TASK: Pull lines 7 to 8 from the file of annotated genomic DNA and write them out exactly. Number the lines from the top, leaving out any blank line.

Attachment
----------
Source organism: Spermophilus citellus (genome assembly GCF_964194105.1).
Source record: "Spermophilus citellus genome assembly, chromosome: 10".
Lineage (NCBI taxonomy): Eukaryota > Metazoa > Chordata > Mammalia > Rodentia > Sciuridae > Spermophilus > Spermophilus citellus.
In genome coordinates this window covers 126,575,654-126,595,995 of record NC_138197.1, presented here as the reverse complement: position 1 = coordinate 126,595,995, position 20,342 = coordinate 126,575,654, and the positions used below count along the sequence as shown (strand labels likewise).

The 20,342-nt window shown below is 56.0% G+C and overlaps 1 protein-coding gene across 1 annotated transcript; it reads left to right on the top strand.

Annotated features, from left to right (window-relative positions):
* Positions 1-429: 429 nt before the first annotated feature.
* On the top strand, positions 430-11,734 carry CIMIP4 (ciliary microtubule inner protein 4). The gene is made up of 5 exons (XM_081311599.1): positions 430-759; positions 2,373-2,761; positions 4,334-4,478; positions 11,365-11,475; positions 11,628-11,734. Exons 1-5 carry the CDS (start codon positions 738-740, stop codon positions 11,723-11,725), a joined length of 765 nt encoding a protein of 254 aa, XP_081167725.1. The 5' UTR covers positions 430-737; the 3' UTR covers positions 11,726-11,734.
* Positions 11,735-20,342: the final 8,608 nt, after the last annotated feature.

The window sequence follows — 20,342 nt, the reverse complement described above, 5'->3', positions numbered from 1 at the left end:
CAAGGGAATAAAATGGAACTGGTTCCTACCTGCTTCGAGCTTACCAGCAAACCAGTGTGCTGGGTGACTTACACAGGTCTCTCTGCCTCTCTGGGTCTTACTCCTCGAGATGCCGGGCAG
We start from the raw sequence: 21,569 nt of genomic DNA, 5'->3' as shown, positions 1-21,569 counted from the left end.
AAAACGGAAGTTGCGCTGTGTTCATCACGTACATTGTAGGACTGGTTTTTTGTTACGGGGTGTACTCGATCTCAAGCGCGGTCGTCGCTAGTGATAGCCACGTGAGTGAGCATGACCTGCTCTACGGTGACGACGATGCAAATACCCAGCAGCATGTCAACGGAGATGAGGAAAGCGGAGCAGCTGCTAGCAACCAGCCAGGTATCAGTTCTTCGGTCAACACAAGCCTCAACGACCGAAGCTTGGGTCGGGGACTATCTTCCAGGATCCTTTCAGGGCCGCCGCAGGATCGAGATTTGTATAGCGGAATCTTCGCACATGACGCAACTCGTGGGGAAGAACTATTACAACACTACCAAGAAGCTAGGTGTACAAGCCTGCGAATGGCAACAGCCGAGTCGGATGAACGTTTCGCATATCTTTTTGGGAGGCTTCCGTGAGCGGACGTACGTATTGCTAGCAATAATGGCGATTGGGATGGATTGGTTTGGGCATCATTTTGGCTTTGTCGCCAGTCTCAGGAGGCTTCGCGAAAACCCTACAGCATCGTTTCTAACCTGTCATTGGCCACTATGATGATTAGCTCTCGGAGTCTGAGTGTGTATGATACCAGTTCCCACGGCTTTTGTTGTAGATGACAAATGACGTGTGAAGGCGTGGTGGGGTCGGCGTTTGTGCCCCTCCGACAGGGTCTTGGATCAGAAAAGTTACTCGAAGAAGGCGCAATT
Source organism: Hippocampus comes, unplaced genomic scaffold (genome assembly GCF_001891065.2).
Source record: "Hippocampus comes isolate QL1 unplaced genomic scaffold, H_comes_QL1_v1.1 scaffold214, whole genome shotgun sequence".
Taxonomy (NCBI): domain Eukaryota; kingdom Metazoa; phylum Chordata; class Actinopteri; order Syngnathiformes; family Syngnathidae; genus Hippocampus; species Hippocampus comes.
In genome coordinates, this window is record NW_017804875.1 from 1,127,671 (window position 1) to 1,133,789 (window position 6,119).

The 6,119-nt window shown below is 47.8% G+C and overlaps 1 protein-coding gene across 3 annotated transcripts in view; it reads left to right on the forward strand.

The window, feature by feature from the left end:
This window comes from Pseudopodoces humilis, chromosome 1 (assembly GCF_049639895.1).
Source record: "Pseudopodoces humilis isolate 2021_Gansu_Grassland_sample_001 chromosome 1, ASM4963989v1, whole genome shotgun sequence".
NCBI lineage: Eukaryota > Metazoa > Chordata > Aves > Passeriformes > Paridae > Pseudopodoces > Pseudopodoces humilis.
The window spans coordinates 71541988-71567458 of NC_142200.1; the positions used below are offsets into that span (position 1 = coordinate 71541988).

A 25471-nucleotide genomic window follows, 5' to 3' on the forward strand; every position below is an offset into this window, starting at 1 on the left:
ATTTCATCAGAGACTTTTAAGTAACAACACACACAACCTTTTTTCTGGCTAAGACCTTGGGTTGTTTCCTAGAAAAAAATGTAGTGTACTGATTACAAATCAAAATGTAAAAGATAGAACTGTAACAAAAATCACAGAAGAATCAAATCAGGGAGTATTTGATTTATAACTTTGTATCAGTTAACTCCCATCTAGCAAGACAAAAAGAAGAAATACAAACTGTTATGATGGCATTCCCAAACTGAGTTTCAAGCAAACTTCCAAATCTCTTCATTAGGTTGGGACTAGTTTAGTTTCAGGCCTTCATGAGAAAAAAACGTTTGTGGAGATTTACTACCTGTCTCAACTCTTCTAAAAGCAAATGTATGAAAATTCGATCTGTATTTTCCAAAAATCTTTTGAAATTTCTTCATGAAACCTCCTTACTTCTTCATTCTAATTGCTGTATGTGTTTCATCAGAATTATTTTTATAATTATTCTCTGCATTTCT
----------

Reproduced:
* Positions 1-429: 429 nt before the first annotated feature.
* On the top strand, positions 430-11,734 carry CIMIP4 (ciliary microtubule inner protein 4). The gene is made up of 5 exons (XM_081311599.1): positions 430-759; positions 2,373-2,761; positions 4,334-4,478; positions 11,365-11,475; positions 11,628-11,734. Exons 1-5 carry the CDS (start codon positions 738-740, stop codon positions 11,723-11,725), a joined length of 765 nt encoding a protein of 254 aa, XP_081167725.1. The 5' UTR covers positions 430-737; the 3' UTR covers positions 11,726-11,734.